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Protecting Children


The contents within this page of the website are not designed to cause unecessary concern but, provide better awareness and guidance to protecting children from the dangers and risks of being bullied or abused. 

Children may be likely to become victims of abuse within the home, or in some circumstances with someone they actually know. They can appear to be just as traumatised with being subjected to observing domestic violence just as they may in instances of been abused themselves. 

Instances were a child may being bullied...
Bullying may be defined from that of another individual whom is purposely causing hurtful or harmful behaviour that is conducted repeatedly or on a regular basis.
A child may not necessarily be direct in coming forward or telling you there is a problem. They may merely begin to show evidential signs such as headaches, irritability, anxiety or showing an unwillingness to attend school. 
Should you notice a child is beginning to show the signs, symptoms or characteristics related to that of what mentioned you should try approaching it with discretion that you do not distress the child further but, they feel at ease talking it through with you.
Topics you may consider as a point of tackling the problem may be...
• Their progress within the school environment like class work.
• Friends at school.
• What activities they participate in during lunch or break times (socialising, playing).
• What problems or difficulties they may be experiencing.
Discovering that a child may or is being bullied can be very upsetting, should you be placed in this position try talking calmly with them about exactly what is occurring. 
When talking it through...
• Taking note of precisely what they are telling you is occurring. Where, when and how often?
• Always in all instances ensure the child they are in the right by telling you. 
• Talk immediately with the school of your concerns regarding the child. Also, tell the child once the school is aware to not hide further incidents but, to immediately tell a teacher.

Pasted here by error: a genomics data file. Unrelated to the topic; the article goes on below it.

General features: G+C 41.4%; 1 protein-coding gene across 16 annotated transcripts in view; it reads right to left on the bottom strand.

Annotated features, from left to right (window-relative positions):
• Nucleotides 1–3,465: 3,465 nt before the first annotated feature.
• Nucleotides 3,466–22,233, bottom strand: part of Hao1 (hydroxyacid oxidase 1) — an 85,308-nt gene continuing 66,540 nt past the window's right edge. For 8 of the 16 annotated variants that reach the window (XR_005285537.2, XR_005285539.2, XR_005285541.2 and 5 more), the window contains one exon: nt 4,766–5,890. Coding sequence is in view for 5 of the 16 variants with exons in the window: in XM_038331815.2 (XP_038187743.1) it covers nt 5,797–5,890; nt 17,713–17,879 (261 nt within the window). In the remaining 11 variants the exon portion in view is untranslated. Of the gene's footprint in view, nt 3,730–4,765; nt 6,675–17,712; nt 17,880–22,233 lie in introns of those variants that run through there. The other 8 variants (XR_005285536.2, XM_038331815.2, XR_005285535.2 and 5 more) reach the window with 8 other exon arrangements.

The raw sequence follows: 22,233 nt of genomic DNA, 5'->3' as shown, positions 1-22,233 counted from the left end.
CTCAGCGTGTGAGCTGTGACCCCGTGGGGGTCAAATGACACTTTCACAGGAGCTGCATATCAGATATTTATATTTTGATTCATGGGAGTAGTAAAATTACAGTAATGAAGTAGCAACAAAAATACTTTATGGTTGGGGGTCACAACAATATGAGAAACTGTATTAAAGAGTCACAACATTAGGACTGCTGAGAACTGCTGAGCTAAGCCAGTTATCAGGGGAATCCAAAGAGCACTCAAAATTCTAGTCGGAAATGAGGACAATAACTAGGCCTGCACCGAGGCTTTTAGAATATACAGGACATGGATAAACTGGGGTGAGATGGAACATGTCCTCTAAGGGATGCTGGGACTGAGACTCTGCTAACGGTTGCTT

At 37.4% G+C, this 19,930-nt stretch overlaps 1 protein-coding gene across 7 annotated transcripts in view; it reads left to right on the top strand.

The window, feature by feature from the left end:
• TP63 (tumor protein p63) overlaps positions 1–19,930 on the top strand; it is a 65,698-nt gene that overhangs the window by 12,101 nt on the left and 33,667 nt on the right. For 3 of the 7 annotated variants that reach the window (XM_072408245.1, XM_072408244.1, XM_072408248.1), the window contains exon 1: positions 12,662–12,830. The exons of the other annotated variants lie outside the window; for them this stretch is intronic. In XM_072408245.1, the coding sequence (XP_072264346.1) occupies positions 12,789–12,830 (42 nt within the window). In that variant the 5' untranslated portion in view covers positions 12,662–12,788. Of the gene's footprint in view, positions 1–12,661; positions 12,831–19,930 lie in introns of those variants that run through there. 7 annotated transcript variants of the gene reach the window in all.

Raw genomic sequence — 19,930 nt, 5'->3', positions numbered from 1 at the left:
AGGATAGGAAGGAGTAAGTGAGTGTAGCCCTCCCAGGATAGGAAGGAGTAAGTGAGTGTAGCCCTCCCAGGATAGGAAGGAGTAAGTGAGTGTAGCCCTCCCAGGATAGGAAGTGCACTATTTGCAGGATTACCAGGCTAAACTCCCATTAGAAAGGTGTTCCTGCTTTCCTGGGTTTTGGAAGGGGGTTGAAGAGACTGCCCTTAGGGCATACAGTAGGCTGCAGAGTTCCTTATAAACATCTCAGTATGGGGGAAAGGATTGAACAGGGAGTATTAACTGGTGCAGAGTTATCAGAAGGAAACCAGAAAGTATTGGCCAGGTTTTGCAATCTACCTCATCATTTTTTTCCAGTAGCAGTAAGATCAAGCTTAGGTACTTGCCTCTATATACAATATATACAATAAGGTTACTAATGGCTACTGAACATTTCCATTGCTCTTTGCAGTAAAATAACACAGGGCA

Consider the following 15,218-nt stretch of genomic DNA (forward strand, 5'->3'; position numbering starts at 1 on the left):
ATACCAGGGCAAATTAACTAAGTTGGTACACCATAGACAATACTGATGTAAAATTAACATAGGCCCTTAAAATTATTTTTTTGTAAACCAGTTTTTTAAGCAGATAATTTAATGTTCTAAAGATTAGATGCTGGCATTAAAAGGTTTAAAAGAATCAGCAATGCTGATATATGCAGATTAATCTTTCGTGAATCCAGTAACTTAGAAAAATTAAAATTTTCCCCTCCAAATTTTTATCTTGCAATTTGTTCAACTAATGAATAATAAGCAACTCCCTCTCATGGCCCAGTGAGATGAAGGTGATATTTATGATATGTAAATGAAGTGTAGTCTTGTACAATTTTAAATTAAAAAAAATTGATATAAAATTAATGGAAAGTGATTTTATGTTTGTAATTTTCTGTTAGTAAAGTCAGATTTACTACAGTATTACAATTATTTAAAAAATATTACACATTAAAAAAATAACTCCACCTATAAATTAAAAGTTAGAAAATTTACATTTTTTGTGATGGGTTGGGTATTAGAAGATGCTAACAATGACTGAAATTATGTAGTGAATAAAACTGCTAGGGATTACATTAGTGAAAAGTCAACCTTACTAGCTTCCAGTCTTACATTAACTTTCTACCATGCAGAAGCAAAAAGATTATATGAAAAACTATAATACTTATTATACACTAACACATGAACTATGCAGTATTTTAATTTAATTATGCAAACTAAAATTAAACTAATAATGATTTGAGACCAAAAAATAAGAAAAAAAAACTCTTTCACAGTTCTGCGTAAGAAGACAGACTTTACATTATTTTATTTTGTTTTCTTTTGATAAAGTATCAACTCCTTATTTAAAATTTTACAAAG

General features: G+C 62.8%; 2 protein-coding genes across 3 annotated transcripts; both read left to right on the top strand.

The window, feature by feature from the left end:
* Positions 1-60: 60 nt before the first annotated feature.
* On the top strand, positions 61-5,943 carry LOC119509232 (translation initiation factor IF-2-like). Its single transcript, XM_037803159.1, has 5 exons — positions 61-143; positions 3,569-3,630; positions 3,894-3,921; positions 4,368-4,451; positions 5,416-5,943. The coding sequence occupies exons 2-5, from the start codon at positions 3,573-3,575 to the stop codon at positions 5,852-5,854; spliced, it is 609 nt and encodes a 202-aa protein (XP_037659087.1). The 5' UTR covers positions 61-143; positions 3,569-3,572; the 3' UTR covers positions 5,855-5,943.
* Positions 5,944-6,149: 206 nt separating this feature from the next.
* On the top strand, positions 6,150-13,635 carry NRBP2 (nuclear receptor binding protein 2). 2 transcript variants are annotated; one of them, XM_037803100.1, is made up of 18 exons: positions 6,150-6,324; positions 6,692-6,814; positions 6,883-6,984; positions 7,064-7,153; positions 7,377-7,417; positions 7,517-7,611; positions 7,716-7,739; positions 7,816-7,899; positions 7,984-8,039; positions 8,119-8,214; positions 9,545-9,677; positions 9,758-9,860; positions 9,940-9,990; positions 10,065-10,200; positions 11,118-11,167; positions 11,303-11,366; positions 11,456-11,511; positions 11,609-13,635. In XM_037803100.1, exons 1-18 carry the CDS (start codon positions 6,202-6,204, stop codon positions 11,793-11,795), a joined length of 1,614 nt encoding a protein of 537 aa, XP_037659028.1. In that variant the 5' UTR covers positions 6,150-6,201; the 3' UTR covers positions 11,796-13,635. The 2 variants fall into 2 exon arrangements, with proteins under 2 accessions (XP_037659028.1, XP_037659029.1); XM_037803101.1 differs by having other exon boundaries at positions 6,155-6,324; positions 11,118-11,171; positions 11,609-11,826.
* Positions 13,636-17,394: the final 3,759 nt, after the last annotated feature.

Guidance from Professional Bodies...
A National Charity working towards the prevention of bullying and child sexual abuse is Kidscape.
Recommendations made by them to keep your children safe...
• Children should always be comfortable knowing their bodies belong to them. Especially, private parts covered by their swimsuits.
• Always provide children with the assurance that they have every right to say NO should anyone attempt to cause them hurt. Discourage a common saying that in all instances the child must always do what an adult tells them.
• Bullies often pick on those whom they feel are less likely to re-act back, which makes them easier targets and far more vunerable. Encourage children to approach friends to assist them, and say NO without getting into a confrontation or fight with another.
Tell them to always inform an adult. Also, outline should they be in a compromising position were a bully demands something belonging to them, let them have it rather than risk a problem. Say you will not be annoyed if you discover they return without it and, that you can tackle that side afterwards.
• Always tell children you will not be annoyed with them if they inform you of a problem. Provide them with the assurances they need to be up-front with you.
• Should a child approach you for help and guidance, they must be left assured that they are going to be believed and supported. This is more essential in cases were a child may state something relating to sexual assault. 
• Child abusers often will say or tell the child what is going on has to be 'our little secret' or similiar phrased wording. 
Assure the child in all instances such secrets should NEVER be kept! 
Even, if they were told they must!
You should discourage forcing a child hug or kiss another.
• Always tell the child they have every right to say NO to someone touching or kissing them if they don't like it. 
Also, always tell them to inform you should anyone touch them then says to keep it a secret from others.
• More than likely in most instances any decent person will not approach or speak with a child whom is on their own, unless of course in instances were a child may be lost or distressed. 
Always inform children NEVER talk to strangers, and politely discourage and ignore approaches by strangers. Should they ever be approached by a strangers encourage them to tell you.
• Give assurances to children there are certain instances were it is perfectly acceptable for them to break rules in the interests they stay safe. 
• In some cases it is rightful for them to run away, scream, lie or kick to get out of a dangerous situation.

• In the event where you know or discover a child is at immediate risk of harm -Always Dial 999.
• Alternatively, in the event were an incident may of already taken place, or their is a possibility it may take place in the future. Please call your Local Authority Children Services Department for appropriate guidance. 

London Wembley Crime Prevention works in partnership with local agencies that protect the interests of children.
We remain dedicated with others to supporting initiatives that prevent risk of harm.

All of our London Wembley Crime Prevention Team Officers receive
Accredited Child Protection Training with Certification.

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